But Garbus doesn't take herself too seriously. "Killa" lampoons the fact that she's become a hipster favourite, while "Gangsta" mocks the desire to be "street". And those phonetically spelt titles are also about being awkward, keeping the listener at one level of remove.

Discussing many fans' favourite Tune-Yards track, "Fiya" (sung as "fire"), she explains with some embarrassment that "it's an epic song that also has that introspective folk singer thing going on; every time I play it I'm like really? I started a song with 'When a girl feels so alone.' If I'd called it 'Fire' it would be this over-dramatic, over-romantic thing."

When asked whether that self-loathing has also been lopped off in the past year, she quips that such a feat would probably take another 30. But while success is a pressure, the changes of the past year have also been fortifying. "When you don't like yourself it's hard to get up on a stage," she says candidly. "I did a lot of work in the nine months we had off to help with that. I had to get to a point of loving myself and protecting myself from myself."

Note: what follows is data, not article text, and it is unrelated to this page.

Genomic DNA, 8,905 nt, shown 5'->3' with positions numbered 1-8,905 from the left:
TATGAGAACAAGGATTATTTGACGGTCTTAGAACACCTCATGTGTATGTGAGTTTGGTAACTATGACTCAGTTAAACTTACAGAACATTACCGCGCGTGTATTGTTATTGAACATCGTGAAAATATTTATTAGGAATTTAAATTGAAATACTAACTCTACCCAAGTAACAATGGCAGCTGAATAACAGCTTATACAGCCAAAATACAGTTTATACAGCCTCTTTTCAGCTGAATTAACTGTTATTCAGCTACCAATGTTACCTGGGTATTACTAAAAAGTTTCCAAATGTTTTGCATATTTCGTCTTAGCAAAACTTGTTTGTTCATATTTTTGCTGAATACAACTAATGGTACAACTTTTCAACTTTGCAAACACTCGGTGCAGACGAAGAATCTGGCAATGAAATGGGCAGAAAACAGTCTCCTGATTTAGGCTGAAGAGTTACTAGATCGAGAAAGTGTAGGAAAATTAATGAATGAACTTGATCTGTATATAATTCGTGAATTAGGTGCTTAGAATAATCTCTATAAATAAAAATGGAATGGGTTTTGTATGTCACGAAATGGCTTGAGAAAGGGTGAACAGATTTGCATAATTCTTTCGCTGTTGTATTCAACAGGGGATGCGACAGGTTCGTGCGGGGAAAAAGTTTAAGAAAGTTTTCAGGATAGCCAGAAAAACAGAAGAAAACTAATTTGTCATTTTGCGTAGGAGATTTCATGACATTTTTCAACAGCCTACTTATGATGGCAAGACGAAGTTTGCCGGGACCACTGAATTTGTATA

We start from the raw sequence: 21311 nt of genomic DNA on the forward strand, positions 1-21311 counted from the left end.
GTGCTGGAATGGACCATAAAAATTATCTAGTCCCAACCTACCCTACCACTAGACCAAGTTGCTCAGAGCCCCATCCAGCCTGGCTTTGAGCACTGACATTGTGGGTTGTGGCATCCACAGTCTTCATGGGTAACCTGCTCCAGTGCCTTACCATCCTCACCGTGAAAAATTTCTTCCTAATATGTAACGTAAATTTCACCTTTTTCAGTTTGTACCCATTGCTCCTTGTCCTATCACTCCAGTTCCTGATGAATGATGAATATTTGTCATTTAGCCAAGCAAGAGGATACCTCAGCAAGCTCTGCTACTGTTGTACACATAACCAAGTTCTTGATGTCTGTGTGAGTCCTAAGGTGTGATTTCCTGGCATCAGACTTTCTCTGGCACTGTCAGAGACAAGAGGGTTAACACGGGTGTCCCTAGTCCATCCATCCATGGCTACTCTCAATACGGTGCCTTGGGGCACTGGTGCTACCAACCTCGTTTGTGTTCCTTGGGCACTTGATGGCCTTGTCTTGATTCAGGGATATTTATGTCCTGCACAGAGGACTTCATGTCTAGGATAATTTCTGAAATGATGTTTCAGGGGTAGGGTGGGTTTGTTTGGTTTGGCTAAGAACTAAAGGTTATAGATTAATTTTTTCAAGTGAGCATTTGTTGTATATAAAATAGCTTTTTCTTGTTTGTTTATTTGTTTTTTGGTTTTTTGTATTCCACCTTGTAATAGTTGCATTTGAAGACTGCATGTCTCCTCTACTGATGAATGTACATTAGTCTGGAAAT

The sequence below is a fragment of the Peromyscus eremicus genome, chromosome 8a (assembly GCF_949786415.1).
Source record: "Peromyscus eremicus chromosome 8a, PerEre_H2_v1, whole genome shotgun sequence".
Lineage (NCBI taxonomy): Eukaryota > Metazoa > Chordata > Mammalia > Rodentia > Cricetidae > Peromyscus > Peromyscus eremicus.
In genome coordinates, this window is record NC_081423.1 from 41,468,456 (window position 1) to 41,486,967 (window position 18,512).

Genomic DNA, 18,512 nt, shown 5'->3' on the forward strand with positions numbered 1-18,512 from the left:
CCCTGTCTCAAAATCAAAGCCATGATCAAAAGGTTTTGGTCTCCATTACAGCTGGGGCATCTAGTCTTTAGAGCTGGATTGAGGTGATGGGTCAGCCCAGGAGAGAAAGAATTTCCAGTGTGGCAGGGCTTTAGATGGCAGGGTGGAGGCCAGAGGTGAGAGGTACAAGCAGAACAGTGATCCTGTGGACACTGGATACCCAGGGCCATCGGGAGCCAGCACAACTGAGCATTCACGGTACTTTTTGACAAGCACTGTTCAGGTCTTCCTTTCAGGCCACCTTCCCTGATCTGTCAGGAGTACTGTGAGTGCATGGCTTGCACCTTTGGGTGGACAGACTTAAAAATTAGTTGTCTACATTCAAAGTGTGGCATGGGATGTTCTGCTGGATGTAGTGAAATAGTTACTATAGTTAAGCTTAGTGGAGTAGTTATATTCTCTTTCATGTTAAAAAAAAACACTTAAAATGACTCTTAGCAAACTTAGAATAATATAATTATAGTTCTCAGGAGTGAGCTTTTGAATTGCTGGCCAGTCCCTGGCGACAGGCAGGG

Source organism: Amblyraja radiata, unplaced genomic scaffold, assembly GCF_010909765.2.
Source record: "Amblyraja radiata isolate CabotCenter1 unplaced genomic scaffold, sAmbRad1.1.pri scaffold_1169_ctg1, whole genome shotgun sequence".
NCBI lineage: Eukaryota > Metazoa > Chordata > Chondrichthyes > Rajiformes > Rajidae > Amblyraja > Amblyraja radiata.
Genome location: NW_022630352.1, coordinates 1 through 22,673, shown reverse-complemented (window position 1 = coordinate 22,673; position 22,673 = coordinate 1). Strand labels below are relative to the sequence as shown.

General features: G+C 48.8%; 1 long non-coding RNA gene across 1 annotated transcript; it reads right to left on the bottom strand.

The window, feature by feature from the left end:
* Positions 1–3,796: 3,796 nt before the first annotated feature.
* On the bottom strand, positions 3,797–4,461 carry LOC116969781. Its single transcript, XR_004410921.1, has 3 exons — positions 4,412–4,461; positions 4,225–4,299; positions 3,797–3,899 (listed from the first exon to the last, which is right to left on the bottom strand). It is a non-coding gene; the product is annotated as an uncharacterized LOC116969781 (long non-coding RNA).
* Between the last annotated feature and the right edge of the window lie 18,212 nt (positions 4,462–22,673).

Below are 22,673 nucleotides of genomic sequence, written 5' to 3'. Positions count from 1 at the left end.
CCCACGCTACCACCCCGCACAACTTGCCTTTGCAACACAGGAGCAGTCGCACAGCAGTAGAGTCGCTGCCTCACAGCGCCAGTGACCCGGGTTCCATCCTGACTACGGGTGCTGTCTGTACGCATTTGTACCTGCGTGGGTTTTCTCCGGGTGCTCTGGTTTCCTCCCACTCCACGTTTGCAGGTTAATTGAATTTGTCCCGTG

Perhaps it helps that, after the early years of performing entirely by herself, she has also found a way to let others in. It's not such a solo project any more: after doing some touring with other musicians, she collaborated further during the recording of whokill, even sharing writing credits on several tracks with Nate Brenner, her bassist and her romantic partner of two and half years. "The very first rehearsal we had together two years ago, that was challenging, we both had this letting go to do," she explains. "But we've come to a really good balance." On the current tour, she is joined by Brenner and two saxophonists, and while some fans might mourn the passing of the one-girl-in-her-bedroom stage, the bigger sound works.

When a girl feels so alone? Watching her onstage, flicking a smile at Brenner, or stretching her arms out to the audience, you feel Garbus is having no problem making a connection. The girl's alone no more.

Tune-Yards tour from Wednesday